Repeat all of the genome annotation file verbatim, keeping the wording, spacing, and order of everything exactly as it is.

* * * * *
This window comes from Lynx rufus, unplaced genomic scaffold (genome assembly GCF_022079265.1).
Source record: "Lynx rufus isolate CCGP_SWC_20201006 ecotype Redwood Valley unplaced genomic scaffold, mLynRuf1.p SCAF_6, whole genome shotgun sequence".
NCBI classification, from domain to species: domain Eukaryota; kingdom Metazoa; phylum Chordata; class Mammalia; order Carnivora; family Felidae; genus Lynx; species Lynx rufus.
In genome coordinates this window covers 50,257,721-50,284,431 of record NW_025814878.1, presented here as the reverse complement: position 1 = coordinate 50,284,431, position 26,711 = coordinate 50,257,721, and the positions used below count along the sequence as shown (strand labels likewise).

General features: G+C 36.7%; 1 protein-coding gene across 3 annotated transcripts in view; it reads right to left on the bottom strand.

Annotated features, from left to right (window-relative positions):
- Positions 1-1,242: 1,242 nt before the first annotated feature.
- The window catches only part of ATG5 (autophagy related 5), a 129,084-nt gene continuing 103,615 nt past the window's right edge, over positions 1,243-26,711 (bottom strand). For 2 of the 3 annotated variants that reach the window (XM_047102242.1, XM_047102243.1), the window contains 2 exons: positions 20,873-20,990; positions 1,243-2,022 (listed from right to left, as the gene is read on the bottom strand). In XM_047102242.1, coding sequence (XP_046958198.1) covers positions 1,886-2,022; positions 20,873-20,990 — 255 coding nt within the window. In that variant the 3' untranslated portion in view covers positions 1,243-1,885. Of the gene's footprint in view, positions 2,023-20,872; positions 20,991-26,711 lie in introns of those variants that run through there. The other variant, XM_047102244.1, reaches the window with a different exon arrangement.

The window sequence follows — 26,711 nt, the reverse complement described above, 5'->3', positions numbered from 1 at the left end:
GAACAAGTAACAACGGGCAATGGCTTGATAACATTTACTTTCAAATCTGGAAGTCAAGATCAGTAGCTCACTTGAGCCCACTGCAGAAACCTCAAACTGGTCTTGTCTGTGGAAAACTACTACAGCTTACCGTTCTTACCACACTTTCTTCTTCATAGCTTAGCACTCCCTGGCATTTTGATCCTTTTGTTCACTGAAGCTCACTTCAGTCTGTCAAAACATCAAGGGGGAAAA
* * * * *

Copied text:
This window comes from Lynx rufus, unplaced genomic scaffold (genome assembly GCF_022079265.1).
Source record: "Lynx rufus isolate CCGP_SWC_20201006 ecotype Redwood Valley unplaced genomic scaffold, mLynRuf1.p SCAF_6, whole genome shotgun sequence".
NCBI classification, from domain to species: domain Eukaryota; kingdom Metazoa; phylum Chordata; class Mammalia; order Carnivora; family Felidae; genus Lynx; species Lynx rufus.
In genome coordinates this window covers 50,257,721-50,284,431 of record NW_025814878.1, presented here as the reverse complement: position 1 = coordinate 50,284,431, position 26,711 = coordinate 50,257,721, and the positions used below count along the sequence as shown (strand labels likewise).

General features: G+C 36.7%; 1 protein-coding gene across 3 annotated transcripts in view; it reads right to left on the bottom strand.

Annotated features, from left to right (window-relative positions):
- Positions 1-1,242: 1,242 nt before the first annotated feature.
- The window catches only part of ATG5 (autophagy related 5), a 129,084-nt gene continuing 103,615 nt past the window's right edge, over positions 1,243-26,711 (bottom strand). For 2 of the 3 annotated variants that reach the window (XM_047102242.1, XM_047102243.1), the window contains 2 exons: positions 20,873-20,990; positions 1,243-2,022 (listed from right to left, as the gene is read on the bottom strand). In XM_047102242.1, coding sequence (XP_046958198.1) covers positions 1,886-2,022; positions 20,873-20,990 — 255 coding nt within the window. In that variant the 3' untranslated portion in view covers positions 1,243-1,885. Of the gene's footprint in view, positions 2,023-20,872; positions 20,991-26,711 lie in introns of those variants that run through there. The other variant, XM_047102244.1, reaches the window with a different exon arrangement.

The window sequence follows — 26,711 nt, the reverse complement described above, 5'->3', positions numbered from 1 at the left end:
GAACAAGTAACAACGGGCAATGGCTTGATAACATTTACTTTCAAATCTGGAAGTCAAGATCAGTAGCTCACTTGAGCCCACTGCAGAAACCTCAAACTGGTCTTGTCTGTGGAAAACTACTACAGCTTACCGTTCTTACCACACTTTCTTCTTCATAGCTTAGCACTCCCTGGCATTTTGATCCTTTTGTTCACTGAAGCTCACTTCAGTCTGTCAAAACATCAAGGGGGAAAA